02.08.

1798: The Most Important Naval Battle in History?

1798: The Most Important Naval Battle in History?
Photo Credit To Wikipedia Commons

Story Highlights

  • Historical event:
  • 2 August 1798
  • Upon seeing the defeated Frenchmen, Admiral Nelson declared: “Victory is not a name strong enough for such a scene”. According to some interpretations, this was most important naval battle in history, surpassing even Nelson’s victory at Trafalgar. The French were utterly defeated with some 3,000 to 5,000 dead and wounded. In comparison, the British suffered only 218 dead).

On this day Nelson achieved the greatest victory of his career, almost completely annihilating the French fleet in the famous Battle of the Nile.

After the victory and upon seeing the defeated Frenchmen, Nelson declared “Victory is not a name strong enough for such a scene.” According to some, it was the most important naval battle in history, surpassing even Nelson’s victory at Trafalgar.

The situation can be described as follows: two and a half months ago, young general Napoleon Bonaparte had set sail from France for Egypt on a bold mission to conquer North Africa, Palestine, and the route to India. The French fleet was enormous: 40,000 soldiers and 10,000 sailors aboard over 400 ships. Napoleon himself was on the fleet’s flagship, the mighty Orient, which boasted 118 guns and 5,100 tons displacement. At the time, that ship belonged to the largest class of sailing ships ever built (discounting the Spanish super-ship Santisima Trinidad).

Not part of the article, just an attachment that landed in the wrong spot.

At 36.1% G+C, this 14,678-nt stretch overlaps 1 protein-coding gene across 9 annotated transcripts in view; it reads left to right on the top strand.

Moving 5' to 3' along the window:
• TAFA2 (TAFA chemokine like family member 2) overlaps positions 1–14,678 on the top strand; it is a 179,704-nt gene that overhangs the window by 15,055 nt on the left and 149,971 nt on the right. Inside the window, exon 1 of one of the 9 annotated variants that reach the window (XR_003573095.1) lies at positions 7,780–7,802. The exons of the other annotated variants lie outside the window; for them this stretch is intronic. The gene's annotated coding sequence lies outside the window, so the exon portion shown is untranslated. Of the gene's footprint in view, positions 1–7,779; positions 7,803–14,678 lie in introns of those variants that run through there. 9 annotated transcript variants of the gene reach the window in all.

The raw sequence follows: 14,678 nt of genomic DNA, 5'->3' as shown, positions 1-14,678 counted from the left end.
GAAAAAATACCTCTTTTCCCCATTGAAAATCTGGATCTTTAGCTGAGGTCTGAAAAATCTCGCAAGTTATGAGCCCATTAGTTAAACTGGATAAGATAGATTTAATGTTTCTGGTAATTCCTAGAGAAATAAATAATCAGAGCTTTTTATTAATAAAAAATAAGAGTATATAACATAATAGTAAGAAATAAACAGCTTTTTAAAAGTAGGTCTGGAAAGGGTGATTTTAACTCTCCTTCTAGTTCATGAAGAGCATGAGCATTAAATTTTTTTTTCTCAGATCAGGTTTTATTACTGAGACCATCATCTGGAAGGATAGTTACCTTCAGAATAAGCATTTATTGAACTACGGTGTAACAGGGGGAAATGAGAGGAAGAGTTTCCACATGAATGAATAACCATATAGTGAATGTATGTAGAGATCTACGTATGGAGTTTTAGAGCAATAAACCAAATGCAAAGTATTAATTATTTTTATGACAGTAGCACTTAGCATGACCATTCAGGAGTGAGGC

British admiral Nelson embarked on a hunt for the French fleet, aiming to catch Napoleon. He almost succeeded, but Napoleon’s army still managed to disembark in Egypt and conquer the country. The French fleet had, however, anchored in Aboukir Bay near Alexandria. When Nelson’s fleet arrived, it almost immediately attacked the French ships. The two fleets were almost evenly matched.

The French fleet was commanded by Vice Admiral François-Paul Brueys d’Aigalliers, from aboard the Orient. The British attacked in full force. Nelson was aboard the flagship HMS Vanguard, three times lighter than the Orient and possessing only 74 guns. The British ship HMS Bellerophon (aboard which Napoleon would finally surrender 18 years later) attacked the Orient, exposing itself to the latter’s devastating broadside.

The French admiral was, however, hit and almost dismembered by a British cannonball, and died shortly after. A fire broke out on the Orient, quickly spreading to the gunpowder magazine. The huge ship exploded, killing its captain Casabianca and his 12-year old son. The French were utterly defeated with some 3,000 to 5,000 dead and wounded. In comparison, the British suffered only 218 dead).

Nelson was also severely wounded during the battle. He was hit near the forehead by French cannon shrapnel and had to undergo surgery. He had previously already lost an arm and an eye in battle. In recognition of his victory, Nelson was declared a British Lord.

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